Craven’s Manufacturing Technology curriculum introduces the principles and practices of manufacturing in today’s global marketplace. Students will be exposed to valuable high-tech concepts applicable in a variety of industries such as plastics, metals, furniture, textiles, and electronics.
The curriculum provides students with real-world knowledge of manufacturing management practices, manufacturing materials and processes, research and development, and quality assurance. Coursework will include machining processes, Computer-Aided Drafting/Computer-Aided Manufacturing (CAD/CAM), CNC principles, and other computerized production techniques.
This 66 SHC program also provides students with an overview of psychology, technology and society, and industrial controls.
Admission to this program requires that students be high school graduates or have a recognized equivalency.
Program Learning Outcomes
Graduates of this program will be able to:
- Demonstrate proficiency in maintaining and meeting safety protocols in accordance with industry standards while working with manufacturing and composite tools and equipment, to include measuring devices, CNC machine and cutting equipment.
- Demonstrate proficiency in the use of CNC tools and equipment to include programming the CNC machine, set-up, operation, control functions and inspection.
- Demonstrate knowledge and understanding of common manufacturing composite materials and common processing techniques to include layup processes, vacuum bag schedules and equipment operation.
- Demonstrate knowledge and understanding of blueprint reading and plan development using CAD software.
- Demonstrate knowledge and understanding of the structure of composites to include testing, fabrication and repair.
Graduates should qualify for employment as
- manufacturing technicians
- quality assurance technicians
- CAD/CAM technicians
- team leaders
- research and development technician.
Graduates will be able to advance in the workplace and develop with new technologies. About 14% of Craven County’s workforce is classified as manufacturing.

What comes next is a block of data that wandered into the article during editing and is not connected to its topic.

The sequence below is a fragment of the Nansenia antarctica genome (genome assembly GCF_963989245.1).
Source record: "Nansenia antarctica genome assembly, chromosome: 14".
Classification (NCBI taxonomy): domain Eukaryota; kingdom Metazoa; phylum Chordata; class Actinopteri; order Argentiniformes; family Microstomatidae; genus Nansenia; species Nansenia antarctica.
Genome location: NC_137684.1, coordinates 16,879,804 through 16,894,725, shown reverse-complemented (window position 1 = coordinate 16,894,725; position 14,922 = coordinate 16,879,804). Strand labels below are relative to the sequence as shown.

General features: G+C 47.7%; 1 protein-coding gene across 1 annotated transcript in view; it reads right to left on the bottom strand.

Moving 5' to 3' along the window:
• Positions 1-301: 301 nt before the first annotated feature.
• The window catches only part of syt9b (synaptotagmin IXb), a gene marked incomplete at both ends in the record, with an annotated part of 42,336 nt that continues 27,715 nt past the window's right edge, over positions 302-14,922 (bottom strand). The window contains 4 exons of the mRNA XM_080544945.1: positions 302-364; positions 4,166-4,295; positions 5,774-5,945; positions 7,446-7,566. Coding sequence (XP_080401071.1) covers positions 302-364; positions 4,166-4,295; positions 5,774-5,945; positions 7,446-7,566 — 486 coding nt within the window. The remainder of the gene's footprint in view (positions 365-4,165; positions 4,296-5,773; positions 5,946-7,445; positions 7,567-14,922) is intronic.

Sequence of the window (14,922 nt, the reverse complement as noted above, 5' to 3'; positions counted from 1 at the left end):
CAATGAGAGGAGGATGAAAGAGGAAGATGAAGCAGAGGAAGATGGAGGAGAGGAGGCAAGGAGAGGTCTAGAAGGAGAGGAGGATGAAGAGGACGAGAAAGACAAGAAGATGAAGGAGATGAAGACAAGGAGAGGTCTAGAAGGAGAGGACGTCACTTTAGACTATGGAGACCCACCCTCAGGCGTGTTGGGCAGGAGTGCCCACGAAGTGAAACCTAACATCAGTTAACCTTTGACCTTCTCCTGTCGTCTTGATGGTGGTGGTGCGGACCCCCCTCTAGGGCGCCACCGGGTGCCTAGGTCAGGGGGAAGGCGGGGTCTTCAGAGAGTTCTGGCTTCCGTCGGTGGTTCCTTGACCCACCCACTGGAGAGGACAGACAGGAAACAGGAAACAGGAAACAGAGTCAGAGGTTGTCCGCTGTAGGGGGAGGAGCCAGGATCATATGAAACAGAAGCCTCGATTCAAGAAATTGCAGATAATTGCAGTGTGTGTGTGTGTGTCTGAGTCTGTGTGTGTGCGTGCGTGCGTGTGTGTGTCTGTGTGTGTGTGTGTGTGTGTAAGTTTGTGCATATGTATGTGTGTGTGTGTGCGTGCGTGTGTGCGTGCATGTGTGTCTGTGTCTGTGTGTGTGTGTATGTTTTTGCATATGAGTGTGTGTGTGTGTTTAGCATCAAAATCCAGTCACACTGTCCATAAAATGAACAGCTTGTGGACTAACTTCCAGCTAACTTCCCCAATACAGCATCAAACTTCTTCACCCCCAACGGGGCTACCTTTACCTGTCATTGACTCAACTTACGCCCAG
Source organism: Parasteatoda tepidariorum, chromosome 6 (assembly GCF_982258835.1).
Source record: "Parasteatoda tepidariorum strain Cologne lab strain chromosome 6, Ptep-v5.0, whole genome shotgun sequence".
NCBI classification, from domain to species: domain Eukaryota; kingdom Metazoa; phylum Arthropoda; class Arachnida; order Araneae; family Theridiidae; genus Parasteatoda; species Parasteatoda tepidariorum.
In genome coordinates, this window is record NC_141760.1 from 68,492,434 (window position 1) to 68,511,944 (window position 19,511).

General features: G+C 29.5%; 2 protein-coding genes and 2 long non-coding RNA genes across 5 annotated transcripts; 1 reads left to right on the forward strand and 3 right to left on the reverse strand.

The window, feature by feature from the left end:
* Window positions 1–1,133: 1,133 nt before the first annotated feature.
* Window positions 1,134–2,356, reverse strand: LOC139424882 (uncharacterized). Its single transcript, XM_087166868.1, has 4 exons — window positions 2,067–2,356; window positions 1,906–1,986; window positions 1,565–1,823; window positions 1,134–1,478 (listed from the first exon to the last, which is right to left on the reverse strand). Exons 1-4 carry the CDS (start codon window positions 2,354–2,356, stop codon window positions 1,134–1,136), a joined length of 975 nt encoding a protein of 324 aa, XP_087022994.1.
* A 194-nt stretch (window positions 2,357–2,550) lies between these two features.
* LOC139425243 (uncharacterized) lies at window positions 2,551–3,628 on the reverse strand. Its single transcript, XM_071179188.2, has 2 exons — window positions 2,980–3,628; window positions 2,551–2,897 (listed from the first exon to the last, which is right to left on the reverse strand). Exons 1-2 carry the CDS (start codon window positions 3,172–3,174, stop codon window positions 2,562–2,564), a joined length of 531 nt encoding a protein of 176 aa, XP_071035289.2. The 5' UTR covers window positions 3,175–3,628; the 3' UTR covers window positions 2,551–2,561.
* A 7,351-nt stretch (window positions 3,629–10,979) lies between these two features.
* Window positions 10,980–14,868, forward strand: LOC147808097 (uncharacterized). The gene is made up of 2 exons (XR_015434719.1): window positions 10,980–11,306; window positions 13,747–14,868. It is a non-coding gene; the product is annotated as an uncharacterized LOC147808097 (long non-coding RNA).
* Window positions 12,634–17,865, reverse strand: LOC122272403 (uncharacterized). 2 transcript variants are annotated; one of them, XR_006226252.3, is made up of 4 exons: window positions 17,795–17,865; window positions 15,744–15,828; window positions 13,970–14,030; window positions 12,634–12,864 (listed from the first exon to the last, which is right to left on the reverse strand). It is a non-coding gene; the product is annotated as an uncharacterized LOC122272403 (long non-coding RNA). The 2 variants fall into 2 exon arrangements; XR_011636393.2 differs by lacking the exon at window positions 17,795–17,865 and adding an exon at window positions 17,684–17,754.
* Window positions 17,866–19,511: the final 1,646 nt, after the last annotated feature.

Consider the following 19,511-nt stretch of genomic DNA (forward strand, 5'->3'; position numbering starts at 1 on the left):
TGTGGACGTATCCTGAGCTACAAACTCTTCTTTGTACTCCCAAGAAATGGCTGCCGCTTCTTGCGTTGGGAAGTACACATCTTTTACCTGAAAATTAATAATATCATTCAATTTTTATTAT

While the AAS is a degree leading to immediate job placement upon graduation, Craven Community College has a special relationship for transfer to a BS degree in Industrial Technology with East Carolina University.
Executive Director of Career Programs
Courses in this program
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This course introduces the basic principles of print reading. Topics include line types, orthographic projections, dimensioning methods, and notes. Upon completion, students should be able to interpret basic prints and visualize the features of a part or system.
This course introduces the concepts and capabilities of computer numerical control machine tools. Topics include setup, operation, and basic applications. Upon completion, students should be able to explain operator safety, machine protection, data input, program preparation, and program storage.
This course introduces the programming, setup, and, operation of CNC turning centers. Topics include programming formats, control functions, program, editing, part production, and inspection. Upon completion, students should be able to manufacture simple parts using CNC turning centers.
This course introduces the manual programming, setup, and operation of CNC machining centers. Topics include programming formats, control, functions, program editing, part production, and inspection. Upon completion, students should be able to manufacture simple parts using CNC machining centers.
This course introduces shop safety, hand tools, machine processes, measuring instruments, and the operation of machine shop equipment. Topics include use and care of tools, safety, measuring tools, and the basic setup and operation of common machine tools. Upon completion, students should be able to manufacture simple parts to specified tolerance.
This course introduces basic welding and cutting. Emphasis is placed on beads applied with gases, mild steel fillers, and electrodes and the capillary action of solder. Upon completion, students should be able to set up welding and oxy-fuel equipment and perform welding, brazing, and soldering processes.